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dc.contributor.authorWAMBUA, MISHAEL MUSILI
dc.date.accessioned2021-12-20T10:50:58Z
dc.date.available2021-12-20T10:50:58Z
dc.date.issued2020-11
dc.identifier.urihttp://hdl.handle.net/11071/12403
dc.descriptionIn many African cultures, death marks the beginning of a new type of existence: spirituality and ancestry.1 This renders it a critical occurrence in the lives of those whose doors it unlocks especially given the African context. Burial legislation (and/ or burial rights) is an area that has arguably been long bereft of secure and predictable jurisprudence at least in Kenya. Though burial conflicts are not new (nor are they about to go away) their adjudication seems to pose a challenge to the judiciary. A cursory glance at precedents developed by the judiciary reveals a non-uniform, unsecure and unpredictable mechanism of resolving burial conflicts. So much so that Abdullahi posits that by failing to develop cogent precedents, the judiciary lacks sound legal principles and policy considerations to employ in resolving burial conflicts.en_US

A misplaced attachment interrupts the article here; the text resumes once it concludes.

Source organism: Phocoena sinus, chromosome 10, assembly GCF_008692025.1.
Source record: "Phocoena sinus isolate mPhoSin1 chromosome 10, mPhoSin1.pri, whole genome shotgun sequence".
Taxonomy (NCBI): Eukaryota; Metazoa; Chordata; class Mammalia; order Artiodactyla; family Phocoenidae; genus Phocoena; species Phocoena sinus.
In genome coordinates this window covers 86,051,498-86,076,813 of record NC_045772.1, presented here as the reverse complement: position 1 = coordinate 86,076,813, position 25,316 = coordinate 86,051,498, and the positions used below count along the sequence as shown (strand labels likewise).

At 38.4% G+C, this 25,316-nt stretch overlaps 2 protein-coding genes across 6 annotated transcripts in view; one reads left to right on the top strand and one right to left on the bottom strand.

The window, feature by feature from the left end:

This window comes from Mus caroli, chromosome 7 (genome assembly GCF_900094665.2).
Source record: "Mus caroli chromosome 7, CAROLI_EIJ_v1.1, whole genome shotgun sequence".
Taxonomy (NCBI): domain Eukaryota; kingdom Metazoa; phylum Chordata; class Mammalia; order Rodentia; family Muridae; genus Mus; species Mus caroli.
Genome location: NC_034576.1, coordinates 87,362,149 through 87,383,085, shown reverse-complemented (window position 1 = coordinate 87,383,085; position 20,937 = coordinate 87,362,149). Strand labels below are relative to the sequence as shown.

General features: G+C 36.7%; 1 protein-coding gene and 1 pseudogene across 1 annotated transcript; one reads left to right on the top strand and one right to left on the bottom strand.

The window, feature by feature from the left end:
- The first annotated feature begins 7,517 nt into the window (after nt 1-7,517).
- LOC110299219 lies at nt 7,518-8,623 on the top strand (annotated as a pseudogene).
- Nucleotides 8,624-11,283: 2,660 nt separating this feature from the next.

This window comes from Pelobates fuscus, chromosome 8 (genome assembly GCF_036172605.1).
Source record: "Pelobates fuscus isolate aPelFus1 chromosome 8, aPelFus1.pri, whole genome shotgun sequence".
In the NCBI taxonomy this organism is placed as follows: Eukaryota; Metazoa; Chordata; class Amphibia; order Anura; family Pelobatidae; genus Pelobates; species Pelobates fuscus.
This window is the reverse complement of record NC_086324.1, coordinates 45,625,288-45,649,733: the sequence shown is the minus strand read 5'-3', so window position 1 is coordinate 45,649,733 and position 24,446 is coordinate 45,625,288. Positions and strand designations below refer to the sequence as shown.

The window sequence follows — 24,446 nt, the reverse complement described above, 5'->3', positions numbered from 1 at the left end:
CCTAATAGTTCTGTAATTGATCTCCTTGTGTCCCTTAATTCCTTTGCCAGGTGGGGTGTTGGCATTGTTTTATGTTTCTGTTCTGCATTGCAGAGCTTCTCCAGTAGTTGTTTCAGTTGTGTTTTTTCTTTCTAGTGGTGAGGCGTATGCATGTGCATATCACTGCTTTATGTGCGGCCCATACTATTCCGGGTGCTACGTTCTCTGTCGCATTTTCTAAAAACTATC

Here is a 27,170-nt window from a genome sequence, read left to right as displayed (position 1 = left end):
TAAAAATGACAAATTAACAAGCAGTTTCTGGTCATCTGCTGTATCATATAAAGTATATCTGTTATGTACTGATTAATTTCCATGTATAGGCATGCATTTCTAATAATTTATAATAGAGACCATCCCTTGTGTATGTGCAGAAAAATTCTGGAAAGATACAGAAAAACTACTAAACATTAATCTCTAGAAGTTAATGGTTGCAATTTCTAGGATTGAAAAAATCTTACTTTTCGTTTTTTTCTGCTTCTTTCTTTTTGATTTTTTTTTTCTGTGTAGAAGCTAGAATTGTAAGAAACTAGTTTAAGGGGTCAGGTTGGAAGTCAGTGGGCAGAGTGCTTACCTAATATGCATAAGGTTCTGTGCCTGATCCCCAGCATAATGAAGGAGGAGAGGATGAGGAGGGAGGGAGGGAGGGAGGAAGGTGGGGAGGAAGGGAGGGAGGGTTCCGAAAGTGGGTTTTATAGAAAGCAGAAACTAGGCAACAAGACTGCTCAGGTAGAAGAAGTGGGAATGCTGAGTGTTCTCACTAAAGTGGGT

dc.description.abstractDeath is the end of life. More than this, however, it is (especially in Africa) a rite of passage. Unfortunately, in spite of its significance in the African context, it remains to be (at least in Kenya) a matter that brings along uncertainty especially where burial conflicts arise. Such uncertainty results from the inadequate burial legislation. Regrettably, courts faced with questions of burial conflicts have not resolved them in a uniform manner and at times have wrongly applied common law and African customary law in an attempt to resolve such disputes. Consequently, the precedents developed by the courts have been insecure and unpredictable.en_US
dc.language.isoen_USen_US
dc.publisherStrathmore Universityen_US
dc.titleLegislating over the dead: revisiting the s. M. Otieno caseen_US
dc.typeLearning Objecten_US


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